After cannabis school raid, big turnout expected at S.F. protest
Five San Francisco supervisors are among the organizers of a march and rally set for Tuesday to call on federal officials to stop interfering with state and local laws for safe access to medical cannabis.
The march to the federal building and rally on the steps of San Francisco's City Hall had already been planned before Monday's raid at the well-known Oaksterdam University, federal action that is likely to fuel a bigger turnout.
Meanwhile, as a crowd of hundreds gathered on the steps of Oakland's City Hall, an email was read from the office of Alameda County Supervisor Nate Miley stating that he was "shocked and saddened" by the Oaksterdam raid, particularly given previous federal commitments not to interfere with state medical cannabis laws.
Dan Rush, national director of the Medical Cannabis and Hemp Division of the United Food and Commercial Workers -- which represents medical cannabis employees -- said four members were detained and questioned by federal agents Monday morning. They have all been released, and Rush said he'd not had a chance to talk to them about the nature of the questioning.
"We've seen hundreds of people out here today, shocked and horrified," Rush said on the steps of City Hall. "The community needs to gather here and say 'We're not going to take this anymore. You're messing with caregivers who are helping sick and dying people.' Our union has nothing to do with criminals and cartels, but we're here to represent decent, hardworking union members."
Meanwhile, witnesses said federal agents detained a man in front of a 17th Street dispensary run by Richard Lee, whose pot trade school and other properties were raided earlier in the day. The agents allegedly took the man away in an unmarked vehicle after a pushing match.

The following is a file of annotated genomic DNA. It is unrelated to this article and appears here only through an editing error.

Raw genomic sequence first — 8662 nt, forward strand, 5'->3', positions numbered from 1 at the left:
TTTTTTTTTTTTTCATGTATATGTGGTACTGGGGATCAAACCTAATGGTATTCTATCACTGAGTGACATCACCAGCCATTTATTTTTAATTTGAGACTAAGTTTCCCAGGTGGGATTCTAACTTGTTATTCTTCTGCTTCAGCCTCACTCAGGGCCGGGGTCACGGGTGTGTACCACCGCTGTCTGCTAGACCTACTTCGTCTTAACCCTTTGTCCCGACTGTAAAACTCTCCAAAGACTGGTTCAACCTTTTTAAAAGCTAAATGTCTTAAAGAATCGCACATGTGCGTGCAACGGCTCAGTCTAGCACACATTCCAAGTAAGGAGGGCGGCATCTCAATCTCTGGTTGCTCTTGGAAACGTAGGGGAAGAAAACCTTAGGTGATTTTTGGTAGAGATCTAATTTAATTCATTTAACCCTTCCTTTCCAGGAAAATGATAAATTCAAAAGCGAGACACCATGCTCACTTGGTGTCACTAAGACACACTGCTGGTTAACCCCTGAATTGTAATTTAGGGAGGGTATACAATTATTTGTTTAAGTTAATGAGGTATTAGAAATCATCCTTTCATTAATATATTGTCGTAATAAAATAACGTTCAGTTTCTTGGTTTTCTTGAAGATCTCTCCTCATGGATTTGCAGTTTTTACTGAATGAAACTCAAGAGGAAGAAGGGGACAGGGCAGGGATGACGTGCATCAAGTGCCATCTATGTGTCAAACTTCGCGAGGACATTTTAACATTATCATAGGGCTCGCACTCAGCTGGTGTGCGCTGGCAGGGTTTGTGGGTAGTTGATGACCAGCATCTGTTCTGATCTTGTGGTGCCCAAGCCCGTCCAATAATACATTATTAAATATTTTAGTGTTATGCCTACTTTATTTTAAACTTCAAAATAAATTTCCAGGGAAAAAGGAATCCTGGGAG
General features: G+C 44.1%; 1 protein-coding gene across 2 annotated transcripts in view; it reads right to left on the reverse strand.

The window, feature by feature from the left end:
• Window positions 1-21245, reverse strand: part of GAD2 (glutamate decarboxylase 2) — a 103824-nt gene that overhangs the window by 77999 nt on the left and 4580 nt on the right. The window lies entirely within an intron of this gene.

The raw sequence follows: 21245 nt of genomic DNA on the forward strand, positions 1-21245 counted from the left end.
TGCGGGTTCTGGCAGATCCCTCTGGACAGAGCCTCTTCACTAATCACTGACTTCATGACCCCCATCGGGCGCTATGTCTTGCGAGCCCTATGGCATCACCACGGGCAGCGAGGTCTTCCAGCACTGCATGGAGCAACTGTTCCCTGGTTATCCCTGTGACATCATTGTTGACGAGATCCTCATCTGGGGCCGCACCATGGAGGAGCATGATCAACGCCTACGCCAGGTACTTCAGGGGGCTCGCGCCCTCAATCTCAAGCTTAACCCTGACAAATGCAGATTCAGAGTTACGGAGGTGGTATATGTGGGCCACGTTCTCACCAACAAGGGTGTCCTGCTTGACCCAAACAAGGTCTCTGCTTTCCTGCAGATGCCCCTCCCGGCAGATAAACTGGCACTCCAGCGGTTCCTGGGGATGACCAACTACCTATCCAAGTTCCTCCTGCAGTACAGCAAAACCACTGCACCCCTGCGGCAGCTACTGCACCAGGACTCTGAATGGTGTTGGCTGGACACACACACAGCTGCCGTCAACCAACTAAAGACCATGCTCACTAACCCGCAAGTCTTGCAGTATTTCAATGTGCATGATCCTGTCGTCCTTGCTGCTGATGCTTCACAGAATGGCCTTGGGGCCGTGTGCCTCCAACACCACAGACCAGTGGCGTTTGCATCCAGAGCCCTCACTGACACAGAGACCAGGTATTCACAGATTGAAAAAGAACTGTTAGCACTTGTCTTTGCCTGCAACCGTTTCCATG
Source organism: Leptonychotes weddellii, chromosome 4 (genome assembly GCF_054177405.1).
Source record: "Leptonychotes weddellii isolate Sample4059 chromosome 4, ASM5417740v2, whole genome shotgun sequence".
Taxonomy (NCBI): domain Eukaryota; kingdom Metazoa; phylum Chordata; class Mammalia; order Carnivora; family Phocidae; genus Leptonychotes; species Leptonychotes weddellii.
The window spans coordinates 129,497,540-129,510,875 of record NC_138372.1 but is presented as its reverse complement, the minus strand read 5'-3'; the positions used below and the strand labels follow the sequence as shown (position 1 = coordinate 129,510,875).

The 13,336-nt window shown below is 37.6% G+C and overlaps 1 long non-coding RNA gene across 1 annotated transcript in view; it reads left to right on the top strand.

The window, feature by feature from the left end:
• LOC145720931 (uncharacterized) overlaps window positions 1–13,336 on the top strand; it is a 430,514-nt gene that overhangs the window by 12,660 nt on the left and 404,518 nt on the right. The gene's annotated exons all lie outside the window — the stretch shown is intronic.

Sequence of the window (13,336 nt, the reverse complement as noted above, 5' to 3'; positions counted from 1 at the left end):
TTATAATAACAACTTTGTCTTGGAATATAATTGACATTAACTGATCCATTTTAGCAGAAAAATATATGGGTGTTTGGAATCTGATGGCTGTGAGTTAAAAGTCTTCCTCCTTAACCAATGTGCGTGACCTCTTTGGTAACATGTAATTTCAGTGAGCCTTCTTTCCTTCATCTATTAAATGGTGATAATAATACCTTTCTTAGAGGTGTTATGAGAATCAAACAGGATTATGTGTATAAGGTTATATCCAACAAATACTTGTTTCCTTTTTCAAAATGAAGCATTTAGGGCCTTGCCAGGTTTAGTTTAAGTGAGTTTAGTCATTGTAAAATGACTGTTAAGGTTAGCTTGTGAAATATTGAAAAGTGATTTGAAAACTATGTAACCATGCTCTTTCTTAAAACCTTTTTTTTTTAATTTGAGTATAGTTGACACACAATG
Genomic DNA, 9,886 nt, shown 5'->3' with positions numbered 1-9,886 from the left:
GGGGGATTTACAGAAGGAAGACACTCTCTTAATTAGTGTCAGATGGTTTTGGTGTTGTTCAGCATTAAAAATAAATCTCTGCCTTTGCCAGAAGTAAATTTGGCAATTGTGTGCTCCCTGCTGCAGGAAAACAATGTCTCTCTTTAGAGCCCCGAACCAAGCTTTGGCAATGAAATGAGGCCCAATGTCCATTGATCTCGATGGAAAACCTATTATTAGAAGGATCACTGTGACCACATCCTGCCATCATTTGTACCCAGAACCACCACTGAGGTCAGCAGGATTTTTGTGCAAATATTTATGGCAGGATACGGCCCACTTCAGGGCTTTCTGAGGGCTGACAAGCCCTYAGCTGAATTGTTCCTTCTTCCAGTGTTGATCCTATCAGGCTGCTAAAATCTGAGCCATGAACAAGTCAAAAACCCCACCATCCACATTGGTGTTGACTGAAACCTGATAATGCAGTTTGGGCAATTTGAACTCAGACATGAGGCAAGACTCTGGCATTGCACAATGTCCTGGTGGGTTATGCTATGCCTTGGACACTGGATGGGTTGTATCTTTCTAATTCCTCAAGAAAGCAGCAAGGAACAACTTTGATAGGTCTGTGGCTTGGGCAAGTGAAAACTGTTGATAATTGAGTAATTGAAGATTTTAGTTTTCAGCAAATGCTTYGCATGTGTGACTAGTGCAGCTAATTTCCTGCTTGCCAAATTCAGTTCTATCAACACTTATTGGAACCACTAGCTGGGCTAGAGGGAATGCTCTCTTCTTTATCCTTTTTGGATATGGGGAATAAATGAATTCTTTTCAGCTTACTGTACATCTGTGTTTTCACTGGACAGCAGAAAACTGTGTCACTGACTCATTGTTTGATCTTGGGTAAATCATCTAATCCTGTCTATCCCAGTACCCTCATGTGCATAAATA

DEA officials confirmed that four people were briefly detained but said that is part of standard protocol whenever agents encounter employees while serving a search warrant. The four were detained during the search, asked basic identifying information, then released, said DEA special agent Joycelyn Barnes.
Some medical marijuana activists were puzzling over the federal raid on one of the nation's most prominent pot legalization advocates. And some critics said the federal government may have overreached by targeting Lee.
Lee used his marijuana earnings to put a legalization measure on the California ballot in 2010 that, although it failed, is widely credited with raising the issue's profile and increasing public acceptance of the idea nationwide.
"For them to go after someone who's as high profile as Richard Lee likely sends a message that they will go after anyone anywhere in the state over medical marijuana and that Obama's promises are hollow," said Joe Elford, chief counsel for Americans for Safe Access.
-- Lee Romney in Oakland and John Hoeffel in Los Angeles
Photo: With marijuana proponents chanting behind them, U.S. marshals raid Oaksterdam University on Monday. Credit: Noah Berger / Los Angeles Times